residents who are not U.S. citizens or U.S. green
card holders.

If upon your death you own any assets considered
to be U.S. situs property (shares of U.S. companies,
U.S. real estate, etc.), your estate may be required
to pay U.S. Estate Taxes to the Internal Revenue
Service based on the fair market value of these
holdings at your death.

As much as 50% of the value of U.S. assets may
be payable in taxes when you die. However, U.S.
Estate Tax will not be payable if your worldwide
assets at death are less than $1.2 million US, and
you do not own any U.S. real estate. If you do own
U.S. real estate, you will not be subject to U.S.
Estate Tax if your worldwide assets at death are
less than $1 million US.

                                   The Tax Protector 5
Individuals investing in the U.S. should note that
life insurance proceeds generally factor into the
calculation of worldwide assets. However, the Tax
Protector may still be the most cost-effective way
of addressing this issue.

The above information is subject to change. Ask
us for further information on U.S. Estate Tax.

How will your final taxes be paid?
Your executor will have several options
to choose from:

CHOICE 1: Your estate can pay the tax
liability with cash
Cash must be readily available when the
tax bill is due.

CHOICE 2: Your estate can pay the tax
liability from other liquid assets
Cash can be made available by selling the
more liquid assets. However, that may not be
a preferred choice as it can result in a “fire sale”
(i.e., the sale of goods at extremely low prices )
of all your assets. You should also consider how
quickly your assets can be sold, if you can get
full value for them and if they would be enough
to pay the bill.

CHOICE 3: Your estate can borrow the funds
to pay the taxes
With this option, you should consider
whether credit would be readily available
when the time comes, and if your estate would
have adequate assets to provide the security
required for both the loan and the interest that
would have to be repaid.

6 RBC Dominion Securities
All three of these options involve the erosion
of the final value of your estate, as well as
considerable expense and inconvenience for
your heirs. The following option effectively
eliminates these drawbacks and allows your
assets to be transferred intact.

CHOICE 4: Purchase life insurance
now to pay your taxes later

Since the taxes are not payable until the death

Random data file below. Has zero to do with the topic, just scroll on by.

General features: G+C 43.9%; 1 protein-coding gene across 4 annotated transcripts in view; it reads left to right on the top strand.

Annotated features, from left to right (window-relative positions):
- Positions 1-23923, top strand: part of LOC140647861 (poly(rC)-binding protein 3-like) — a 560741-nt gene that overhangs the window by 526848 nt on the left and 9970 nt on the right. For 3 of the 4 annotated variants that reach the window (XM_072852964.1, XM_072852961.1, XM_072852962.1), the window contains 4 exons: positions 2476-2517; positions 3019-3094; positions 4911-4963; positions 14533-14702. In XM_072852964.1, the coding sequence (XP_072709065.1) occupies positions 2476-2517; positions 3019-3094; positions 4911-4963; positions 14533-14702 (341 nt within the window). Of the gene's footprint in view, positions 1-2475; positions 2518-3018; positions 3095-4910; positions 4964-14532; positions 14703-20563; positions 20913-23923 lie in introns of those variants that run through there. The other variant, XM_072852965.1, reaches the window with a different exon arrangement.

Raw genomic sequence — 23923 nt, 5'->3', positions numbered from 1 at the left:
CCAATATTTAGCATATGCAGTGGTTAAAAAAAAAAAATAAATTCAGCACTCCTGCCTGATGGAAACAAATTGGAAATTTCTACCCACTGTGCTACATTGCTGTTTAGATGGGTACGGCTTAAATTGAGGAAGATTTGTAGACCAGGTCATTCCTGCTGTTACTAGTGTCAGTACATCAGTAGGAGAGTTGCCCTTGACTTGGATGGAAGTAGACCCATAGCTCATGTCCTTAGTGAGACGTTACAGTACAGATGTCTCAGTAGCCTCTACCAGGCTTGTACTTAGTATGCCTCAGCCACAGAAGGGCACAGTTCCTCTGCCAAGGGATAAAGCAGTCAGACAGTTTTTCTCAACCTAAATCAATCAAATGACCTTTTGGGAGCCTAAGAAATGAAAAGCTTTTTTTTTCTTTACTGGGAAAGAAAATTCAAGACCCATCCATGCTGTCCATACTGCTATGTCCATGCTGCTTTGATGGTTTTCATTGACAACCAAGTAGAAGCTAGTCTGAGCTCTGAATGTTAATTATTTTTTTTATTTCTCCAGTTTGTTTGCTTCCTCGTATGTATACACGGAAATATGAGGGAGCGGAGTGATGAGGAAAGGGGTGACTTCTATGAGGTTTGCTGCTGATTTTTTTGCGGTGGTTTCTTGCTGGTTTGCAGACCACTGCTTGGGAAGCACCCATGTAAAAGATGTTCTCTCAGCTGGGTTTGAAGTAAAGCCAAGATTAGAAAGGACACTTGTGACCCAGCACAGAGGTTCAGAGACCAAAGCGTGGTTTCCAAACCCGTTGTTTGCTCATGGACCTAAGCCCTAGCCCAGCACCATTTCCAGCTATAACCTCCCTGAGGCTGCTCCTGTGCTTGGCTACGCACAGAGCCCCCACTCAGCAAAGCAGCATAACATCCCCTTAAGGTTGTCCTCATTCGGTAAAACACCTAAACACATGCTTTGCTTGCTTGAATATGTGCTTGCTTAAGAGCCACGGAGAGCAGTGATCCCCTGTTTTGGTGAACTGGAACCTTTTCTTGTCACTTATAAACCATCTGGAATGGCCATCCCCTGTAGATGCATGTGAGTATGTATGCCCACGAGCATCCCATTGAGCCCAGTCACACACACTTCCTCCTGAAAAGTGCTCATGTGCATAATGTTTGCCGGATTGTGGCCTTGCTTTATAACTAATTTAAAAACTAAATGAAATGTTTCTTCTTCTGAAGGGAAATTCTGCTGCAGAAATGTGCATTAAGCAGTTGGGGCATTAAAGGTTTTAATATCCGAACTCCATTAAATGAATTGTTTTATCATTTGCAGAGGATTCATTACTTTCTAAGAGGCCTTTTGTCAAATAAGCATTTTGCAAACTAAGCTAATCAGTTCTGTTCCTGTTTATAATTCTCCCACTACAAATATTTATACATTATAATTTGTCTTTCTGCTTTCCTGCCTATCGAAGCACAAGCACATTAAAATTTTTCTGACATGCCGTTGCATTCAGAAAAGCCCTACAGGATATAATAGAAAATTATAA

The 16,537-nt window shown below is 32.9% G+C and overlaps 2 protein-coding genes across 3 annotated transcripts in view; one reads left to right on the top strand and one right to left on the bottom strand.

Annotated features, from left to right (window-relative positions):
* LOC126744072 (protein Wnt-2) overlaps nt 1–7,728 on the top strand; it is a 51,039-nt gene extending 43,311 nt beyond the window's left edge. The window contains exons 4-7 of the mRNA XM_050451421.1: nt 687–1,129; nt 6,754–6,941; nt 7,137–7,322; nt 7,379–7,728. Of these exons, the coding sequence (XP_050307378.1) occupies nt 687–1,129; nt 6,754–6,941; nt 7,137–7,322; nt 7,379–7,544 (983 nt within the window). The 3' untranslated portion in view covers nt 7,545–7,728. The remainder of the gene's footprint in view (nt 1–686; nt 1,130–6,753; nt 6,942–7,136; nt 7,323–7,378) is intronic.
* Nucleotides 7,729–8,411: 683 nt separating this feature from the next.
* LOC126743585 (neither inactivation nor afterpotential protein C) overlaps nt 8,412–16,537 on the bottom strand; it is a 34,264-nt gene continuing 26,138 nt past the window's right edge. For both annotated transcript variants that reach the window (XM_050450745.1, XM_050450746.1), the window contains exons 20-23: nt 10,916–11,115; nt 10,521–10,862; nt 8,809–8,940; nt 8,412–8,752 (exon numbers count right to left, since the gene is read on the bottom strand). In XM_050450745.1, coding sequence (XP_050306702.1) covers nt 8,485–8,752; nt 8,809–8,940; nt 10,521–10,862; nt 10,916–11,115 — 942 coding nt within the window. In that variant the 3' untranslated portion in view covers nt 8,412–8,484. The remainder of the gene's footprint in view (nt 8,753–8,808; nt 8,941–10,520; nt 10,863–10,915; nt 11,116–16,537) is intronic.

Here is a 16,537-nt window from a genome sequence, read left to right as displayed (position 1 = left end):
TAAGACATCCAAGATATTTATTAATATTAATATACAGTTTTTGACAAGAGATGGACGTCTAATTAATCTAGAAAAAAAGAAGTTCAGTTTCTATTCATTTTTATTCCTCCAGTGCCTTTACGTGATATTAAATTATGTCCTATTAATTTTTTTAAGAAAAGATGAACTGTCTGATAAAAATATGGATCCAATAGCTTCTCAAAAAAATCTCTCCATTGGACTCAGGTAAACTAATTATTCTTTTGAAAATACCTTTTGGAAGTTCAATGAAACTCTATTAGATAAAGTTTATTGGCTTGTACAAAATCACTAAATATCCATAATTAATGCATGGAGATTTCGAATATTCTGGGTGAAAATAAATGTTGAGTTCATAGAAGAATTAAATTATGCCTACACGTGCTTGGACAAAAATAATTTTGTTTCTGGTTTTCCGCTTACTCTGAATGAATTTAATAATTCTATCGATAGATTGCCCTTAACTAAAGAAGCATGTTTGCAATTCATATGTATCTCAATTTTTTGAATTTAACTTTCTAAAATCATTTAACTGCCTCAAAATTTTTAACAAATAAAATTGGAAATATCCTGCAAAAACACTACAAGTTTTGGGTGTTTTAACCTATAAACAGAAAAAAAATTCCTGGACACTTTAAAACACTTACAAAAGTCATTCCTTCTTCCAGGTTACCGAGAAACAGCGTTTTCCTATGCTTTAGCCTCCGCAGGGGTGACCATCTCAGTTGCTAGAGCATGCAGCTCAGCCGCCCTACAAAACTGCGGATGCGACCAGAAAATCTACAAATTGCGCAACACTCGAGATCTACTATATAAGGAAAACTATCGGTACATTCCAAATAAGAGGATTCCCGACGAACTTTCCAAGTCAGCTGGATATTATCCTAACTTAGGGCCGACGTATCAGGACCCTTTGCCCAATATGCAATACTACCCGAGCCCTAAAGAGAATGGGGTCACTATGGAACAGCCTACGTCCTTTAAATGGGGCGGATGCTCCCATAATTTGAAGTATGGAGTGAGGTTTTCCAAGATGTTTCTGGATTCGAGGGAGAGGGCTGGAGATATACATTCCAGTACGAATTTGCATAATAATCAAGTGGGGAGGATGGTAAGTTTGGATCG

of the last remaining spouse. Joint Last-To-Die
insurance coverage can be purchased in order to
provide the appropriate amount of cash upon
death of the last spouse. Often, the cost of such
coverage is only 1% to 3% of the future liability,
depending on your age. You can either pay those
costs annually, or take advantage of tax-exempt
coverage, such as Universal Life, to prepay your
premiums over five or 10 years.

In the case study above, it would cost $10,634**
annually to buy enough insurance to cover the
anticipated taxes, which is roughly 1.3% of the
total liability. That is less than 0.4% of total
taxable assets.

Protect your estate from taxes
To find out how you can benefit from the
Tax Protector, call us† today.
** Effective May, 2007, Manulife Term to 100 rates based on
   insurance coverage of $800,000.

                                              The Tax Protector 7
The strategies, advice and technical content in this publication are
provided for the general guidance and benefit of our clients, based on
information that we believe to be accurate, but we cannot guarantee its
accuracy or completeness. Readers should consult their own lawyer,
accountant or other professional advisor when planning to implement
a strategy. This will ensure that their own circumstances have been
considered properly and that action is taken on the latest available
information. Interest rates, market conditions, tax rules, and other
investment factors are subject to change.
Insurance products are offered through RBC DS Financial Services Inc.,
a subsidiary of RBC Dominion Securities Inc. †When providing life
insurance products in all provinces except Quebec, Investment Advisors
are acting as Insurance Representatives of RBC DS Financial Services
Inc. In Quebec, Investment Advisors are acting as Financial Security
Advisors of RBC DS Financial Services Inc. RBC DS Financial Services
Inc. is licensed as a financial services firm in the province of Quebec.

                                                       TAXPRO (05/07)